Islamic Student's Association at Clausthal University of Technology
The daily life of a muslim
The teachings of Islam indicate a balance between the life of this world and the life of the next. While often seen as a radical or extreme religion, Muslims consider it the middle road. "Thus have We made of you a community justly balanced..." (Qur'an 2:143). Muslims do not live this life selfishly, with complete disregard for God. Nor do they neglect the world to devote themselves solely to worship. Muslims strike a balance by fulfilling the obligations of and enjoying this life, always mindful of their duties to Allah and to others. Extremity in either direction is frowned upon.
God-fearing people should be the best in morals and manners. Islam forbids any action which infringes on the rights of others or harms oneself. Forbidden to Muslims are: dishonesty, theft, murder, suicide, bribery, forgery, interest and usury, gambling, lottery, consumption of alcohol or pork, backbiting, gossiping, slandering, hoarding, destruction of property, cruelty to animals, adultery, fornication, etc.
While forbidding these things, Islam enjoins upon mankind the use of all clean, healthy and useful things, and asks us not to deprive our bodies of clean food and healthy recreation. Islam also encourages marriage and stable family life, modesty, generosity, hospitality, respect for parents, honorable treatment of women, helping those in need, etc.
The law of Islam forbids public nudity and orders Muslims to use decent and dignified dress. Muslims are called upon to practice moderation in this area as well. One of Muhammad's companions once said, "Eat what you wish and wear what you wish if you can avoid two things: extravagance and conceit." In dress and behavior, Muslims are to be modest. "Say to the believing men that they should lower their gaze and guard their modesty; that will make for greater purity for them; and Allah is Well-Acquainted with all that they do. And say to the believing women that they should lower their gaze and guard their modesty; that they should no display their beauty and ornaments..." (Qur'an 24:30-31).
According to the Prophet's tradition, no man should expose his body from the navel to the knees, nor should a woman expose any part of her body except her face and hands while in public. This is called "covering" and to keep these parts covered is the religious duty of every man and woman. Through this directive, Islam cultivates in its followers a deep sense of modesty, purity and respect.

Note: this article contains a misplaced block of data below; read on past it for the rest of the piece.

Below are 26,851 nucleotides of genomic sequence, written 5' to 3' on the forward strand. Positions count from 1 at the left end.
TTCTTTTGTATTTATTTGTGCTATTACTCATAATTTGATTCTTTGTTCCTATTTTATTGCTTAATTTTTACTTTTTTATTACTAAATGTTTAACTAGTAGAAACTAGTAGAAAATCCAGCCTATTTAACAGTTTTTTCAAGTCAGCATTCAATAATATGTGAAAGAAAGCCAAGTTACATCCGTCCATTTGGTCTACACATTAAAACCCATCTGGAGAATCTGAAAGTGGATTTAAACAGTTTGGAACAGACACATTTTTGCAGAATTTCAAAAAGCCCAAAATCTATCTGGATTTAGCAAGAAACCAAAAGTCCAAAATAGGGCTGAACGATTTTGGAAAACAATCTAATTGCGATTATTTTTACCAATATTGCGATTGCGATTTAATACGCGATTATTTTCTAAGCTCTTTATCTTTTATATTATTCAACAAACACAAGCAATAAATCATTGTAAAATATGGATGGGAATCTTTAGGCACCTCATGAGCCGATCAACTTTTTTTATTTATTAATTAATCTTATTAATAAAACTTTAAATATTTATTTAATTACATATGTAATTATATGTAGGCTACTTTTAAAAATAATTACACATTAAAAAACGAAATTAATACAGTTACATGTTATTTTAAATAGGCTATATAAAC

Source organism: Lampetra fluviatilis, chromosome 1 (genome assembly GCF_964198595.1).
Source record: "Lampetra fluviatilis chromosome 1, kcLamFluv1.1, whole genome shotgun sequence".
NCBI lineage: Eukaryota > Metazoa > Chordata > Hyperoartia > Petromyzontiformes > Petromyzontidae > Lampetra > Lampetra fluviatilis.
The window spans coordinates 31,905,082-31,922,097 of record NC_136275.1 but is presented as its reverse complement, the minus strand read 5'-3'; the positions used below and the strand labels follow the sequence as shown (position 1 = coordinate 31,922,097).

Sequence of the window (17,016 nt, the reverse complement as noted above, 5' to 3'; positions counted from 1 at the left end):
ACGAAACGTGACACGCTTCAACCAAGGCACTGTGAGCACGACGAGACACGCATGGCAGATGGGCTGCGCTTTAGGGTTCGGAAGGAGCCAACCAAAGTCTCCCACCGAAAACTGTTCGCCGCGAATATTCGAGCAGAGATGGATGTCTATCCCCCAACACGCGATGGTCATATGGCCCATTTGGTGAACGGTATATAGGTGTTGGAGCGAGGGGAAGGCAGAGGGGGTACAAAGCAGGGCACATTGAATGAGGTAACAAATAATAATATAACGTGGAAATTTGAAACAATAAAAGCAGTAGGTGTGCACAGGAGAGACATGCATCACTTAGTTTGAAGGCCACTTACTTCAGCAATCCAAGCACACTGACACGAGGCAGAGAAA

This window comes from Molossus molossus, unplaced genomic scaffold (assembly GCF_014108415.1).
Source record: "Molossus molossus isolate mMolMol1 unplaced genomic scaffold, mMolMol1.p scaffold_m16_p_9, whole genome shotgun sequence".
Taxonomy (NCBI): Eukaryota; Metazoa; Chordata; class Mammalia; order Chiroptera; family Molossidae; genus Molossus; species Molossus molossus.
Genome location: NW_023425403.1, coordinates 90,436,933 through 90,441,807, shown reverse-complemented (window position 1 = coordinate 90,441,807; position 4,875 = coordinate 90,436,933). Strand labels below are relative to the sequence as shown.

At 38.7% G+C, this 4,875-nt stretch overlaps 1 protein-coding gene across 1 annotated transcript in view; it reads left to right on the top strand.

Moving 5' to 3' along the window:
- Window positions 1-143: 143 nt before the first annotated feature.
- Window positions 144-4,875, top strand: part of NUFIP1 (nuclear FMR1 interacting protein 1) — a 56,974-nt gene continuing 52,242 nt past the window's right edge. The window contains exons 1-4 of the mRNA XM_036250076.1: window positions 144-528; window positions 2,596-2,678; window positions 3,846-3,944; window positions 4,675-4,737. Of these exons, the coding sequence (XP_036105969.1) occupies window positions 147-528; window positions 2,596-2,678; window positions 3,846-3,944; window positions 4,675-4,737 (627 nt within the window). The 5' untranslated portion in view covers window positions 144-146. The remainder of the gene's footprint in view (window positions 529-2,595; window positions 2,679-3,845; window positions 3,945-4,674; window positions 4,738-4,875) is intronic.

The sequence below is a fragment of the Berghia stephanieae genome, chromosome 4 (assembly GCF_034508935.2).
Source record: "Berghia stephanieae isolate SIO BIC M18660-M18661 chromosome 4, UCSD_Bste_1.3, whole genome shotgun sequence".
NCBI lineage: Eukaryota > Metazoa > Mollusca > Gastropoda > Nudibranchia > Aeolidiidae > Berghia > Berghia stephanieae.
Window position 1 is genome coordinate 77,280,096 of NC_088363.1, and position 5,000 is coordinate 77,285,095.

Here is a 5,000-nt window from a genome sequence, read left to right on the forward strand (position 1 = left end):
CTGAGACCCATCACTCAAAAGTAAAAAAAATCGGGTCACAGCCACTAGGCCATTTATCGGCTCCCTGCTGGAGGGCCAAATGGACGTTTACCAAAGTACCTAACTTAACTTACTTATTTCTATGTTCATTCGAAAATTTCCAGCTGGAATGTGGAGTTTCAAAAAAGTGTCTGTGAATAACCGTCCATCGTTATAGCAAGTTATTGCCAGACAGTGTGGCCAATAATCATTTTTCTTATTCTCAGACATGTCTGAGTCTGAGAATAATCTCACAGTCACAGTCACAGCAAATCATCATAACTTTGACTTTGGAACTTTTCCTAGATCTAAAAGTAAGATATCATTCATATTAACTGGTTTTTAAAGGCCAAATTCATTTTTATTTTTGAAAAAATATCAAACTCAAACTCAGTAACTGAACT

Islam enjoins mankind to control and regulate sexual desires and seek its fulfillment only within the bonds of marriage. Marriage is a solemn contract, and the basis of a stable family and society. The Qur'an describes husband and wife as comforts for and protectors of one another. Divorce, while frowned upon, is permitted in cases where the marriage is irrevocably damaged.
Throughout our lives, we must always be respectful of our parents. They suffer and make sacrifices for us throughout our lives. Muhammad (peace be upon him) once said that "Heaven lies under the feet of mothers," so high are they in respect and admiration. Our duties to our parents come second only to our duties to Allah, and the majority of Muslim families have close extended family ties. "Your Lord has decreed that you worship none but Him, and that you be kind to parents. Whether one or both of them attain old age in your life, say not to them a word of contempt, nor repel them, but address them in terms of honor. And, out of kindness, lower to them the wing of humility, and say, 'My Lord! Bestow on them Your Mercy, even as they cherished me in childhood'" (Qur'an 17:23-24).